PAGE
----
Tuesday, August 24, 2010
Tuesday, August 17, 2010
Same-sex "weddings" in California are on hold indefinitely after a federal appeals court blocked them while it considers the constitutionality of the state's ban on homosexual unions. (Story from Associated Press appears below)
U.S. District Court Judge Vaughn Walker, a practicing homosexual, ruled earlier this month against Proposition 8, which was approved in November 2008 by California voters to protect traditional marriage. He also ordered homosexual marriages to resume August 18, pending appeals. But Alliance Defense Fund (ADF) attorney Daniel Blomberg tells OneNewsNow that the Ninth U.S. Circuit Court of Appeals has issued a stay against implementation.
"And of course it made no sense to impose a radical change in marriage on the people of California before all the appeals were heard on their behalf," says the attorney. "So the Ninth Circuit's decision is really the right call here."
According to Blomberg, that is the decision that should have come from the lower court. "Refusing to stay the decision only created more legal confusion surrounding any sort of unions that would have been created while the appeal was pending," he explains, "so the Ninth Circuit clearly made the right call.
"This case has just begun, and ADF and the rest of the legal team are confident the right of Americans to protect marriage in their state constitutions will ultimately be upheld."
Blomberg adds that if the Ninth Circuit does not uphold the right of seven-million Californians to amend their constitution to protect marriage, then the case will be appealed to the U.S. Supreme Court.
...FROM ASSOCIATED PRESS...
SAN FRANCISCO - Same-sex "weddings" in California are on hold indefinitely after a federal appeals court blocked them while it considers the constitutionality of the state's ban on homosexual unions.
The decision, issued Monday by a three-judge panel of the 9th U.S. Circuit Court of Appeals, trumps Judge Vaughn Walker's order that would have allowed same-gender marriages to begin on Wednesday.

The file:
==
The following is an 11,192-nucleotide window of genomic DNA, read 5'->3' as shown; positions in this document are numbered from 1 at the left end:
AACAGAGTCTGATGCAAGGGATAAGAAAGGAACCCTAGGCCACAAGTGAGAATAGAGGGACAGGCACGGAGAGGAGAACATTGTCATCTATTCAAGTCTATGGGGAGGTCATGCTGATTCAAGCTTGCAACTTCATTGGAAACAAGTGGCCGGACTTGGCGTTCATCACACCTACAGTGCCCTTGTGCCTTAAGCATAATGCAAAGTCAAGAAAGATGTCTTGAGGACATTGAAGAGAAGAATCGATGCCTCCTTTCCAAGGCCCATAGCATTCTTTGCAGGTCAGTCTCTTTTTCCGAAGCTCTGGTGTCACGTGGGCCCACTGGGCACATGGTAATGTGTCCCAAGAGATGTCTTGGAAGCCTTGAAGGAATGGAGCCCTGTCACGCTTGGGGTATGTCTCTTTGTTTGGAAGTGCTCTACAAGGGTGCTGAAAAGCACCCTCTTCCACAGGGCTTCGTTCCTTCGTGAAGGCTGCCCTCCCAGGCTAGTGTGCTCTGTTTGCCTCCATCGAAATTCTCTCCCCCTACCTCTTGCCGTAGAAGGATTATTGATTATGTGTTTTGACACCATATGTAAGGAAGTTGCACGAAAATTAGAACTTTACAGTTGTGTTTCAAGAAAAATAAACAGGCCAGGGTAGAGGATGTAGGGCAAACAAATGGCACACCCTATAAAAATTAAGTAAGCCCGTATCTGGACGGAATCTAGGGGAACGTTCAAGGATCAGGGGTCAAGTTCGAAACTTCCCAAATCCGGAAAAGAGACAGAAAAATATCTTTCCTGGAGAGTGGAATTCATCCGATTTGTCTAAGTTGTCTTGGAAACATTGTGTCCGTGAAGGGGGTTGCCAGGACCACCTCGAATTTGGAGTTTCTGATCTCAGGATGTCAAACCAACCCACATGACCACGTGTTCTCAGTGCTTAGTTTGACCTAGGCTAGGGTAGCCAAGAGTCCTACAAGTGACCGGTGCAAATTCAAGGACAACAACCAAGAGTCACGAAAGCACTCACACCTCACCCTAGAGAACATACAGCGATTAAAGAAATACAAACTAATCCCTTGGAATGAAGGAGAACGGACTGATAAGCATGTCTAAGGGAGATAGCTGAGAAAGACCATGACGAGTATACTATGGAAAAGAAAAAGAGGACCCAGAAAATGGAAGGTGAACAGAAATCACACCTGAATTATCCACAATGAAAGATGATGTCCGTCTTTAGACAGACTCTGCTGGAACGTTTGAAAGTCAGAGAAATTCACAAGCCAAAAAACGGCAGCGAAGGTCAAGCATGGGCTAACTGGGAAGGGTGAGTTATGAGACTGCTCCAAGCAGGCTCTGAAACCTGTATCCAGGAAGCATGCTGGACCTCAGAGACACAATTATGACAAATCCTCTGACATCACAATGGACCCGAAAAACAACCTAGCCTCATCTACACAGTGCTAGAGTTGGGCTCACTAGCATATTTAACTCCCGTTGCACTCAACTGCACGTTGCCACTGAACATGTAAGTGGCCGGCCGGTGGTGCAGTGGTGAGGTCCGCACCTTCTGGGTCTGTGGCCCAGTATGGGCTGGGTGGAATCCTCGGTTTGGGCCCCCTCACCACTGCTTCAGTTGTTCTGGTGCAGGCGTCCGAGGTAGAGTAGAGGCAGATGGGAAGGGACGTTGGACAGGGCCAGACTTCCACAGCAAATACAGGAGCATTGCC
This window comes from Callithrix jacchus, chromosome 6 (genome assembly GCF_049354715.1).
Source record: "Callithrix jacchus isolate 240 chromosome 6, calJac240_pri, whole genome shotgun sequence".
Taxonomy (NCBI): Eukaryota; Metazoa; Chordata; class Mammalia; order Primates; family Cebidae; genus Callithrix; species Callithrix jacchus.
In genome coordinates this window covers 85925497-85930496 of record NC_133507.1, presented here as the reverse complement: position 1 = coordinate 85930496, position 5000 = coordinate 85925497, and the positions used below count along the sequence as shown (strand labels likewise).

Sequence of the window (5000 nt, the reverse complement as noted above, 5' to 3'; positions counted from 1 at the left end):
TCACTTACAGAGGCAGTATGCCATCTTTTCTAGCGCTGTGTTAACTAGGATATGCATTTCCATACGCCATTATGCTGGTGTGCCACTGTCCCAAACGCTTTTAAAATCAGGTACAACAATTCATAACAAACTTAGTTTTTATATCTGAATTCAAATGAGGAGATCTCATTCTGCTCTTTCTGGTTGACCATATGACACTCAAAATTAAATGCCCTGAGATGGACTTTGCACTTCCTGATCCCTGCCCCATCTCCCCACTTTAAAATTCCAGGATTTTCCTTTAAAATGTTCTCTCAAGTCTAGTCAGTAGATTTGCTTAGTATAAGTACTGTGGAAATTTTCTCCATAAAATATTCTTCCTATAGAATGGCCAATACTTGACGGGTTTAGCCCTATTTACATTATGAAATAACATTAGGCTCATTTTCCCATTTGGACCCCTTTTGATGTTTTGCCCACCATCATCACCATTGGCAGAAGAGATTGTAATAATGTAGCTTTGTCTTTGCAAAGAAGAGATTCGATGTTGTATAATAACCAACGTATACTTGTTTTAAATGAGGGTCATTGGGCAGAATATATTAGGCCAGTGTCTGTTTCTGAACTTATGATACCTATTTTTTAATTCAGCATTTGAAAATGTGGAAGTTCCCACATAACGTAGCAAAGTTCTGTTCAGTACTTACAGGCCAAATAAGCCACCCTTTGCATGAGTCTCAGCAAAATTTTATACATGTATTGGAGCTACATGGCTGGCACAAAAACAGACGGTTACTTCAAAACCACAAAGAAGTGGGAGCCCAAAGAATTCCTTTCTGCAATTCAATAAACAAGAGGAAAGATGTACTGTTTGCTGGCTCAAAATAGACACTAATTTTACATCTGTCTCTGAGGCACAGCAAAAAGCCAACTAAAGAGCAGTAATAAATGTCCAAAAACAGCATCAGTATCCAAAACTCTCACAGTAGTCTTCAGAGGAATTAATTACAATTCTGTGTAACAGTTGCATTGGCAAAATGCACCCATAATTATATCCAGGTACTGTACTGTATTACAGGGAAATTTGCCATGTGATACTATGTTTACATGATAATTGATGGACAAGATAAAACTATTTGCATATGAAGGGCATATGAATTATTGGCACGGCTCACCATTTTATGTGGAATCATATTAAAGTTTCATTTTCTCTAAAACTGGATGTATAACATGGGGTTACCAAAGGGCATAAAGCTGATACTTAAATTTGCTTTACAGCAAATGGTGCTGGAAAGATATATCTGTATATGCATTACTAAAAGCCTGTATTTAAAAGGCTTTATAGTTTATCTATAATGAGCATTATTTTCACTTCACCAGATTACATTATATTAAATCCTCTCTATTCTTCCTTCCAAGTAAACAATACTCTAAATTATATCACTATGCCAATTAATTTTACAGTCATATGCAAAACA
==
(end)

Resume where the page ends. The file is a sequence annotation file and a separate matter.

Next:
Walker had previously ruled that the ban, known as Proposition 8, violated the constitutional rights of homosexuals, who he said should not face discrimination based on "moral and religious views." The ban's sponsors appealed that ruling and also asked the 9th Circuit to block same-sex weddings in the meantime. They claimed in papers filed with the 9th Circuit that homosexual marriages would harm the state's interest in promoting responsible procreation through heterosexual marriage.
The appeals court won't take up the case until December, but ordered Proposition 8 sponsors to address in their opening brief due September 17 whether they have standing to try to have Walker's ruling overturned. Gov. Arnold Schwarzenegger and California Attorney General Jerry Brown, the original defendants in the case, support same-sex marriage and have refused to defend Proposition 8 in court.
Under the timetable laid out Monday, it was doubtful a decision would come down from the 9th Circuit before next year. A different three-judge panel than the one that issued Monday's decision will be assigned to decide the constitutional question that many believe will eventually end up before the Supreme Court. (More details)
Currently, same-sex couples can legally wed only in Massachusetts, Iowa, Connecticut, Vermont, New Hampshire, and Washington, DC.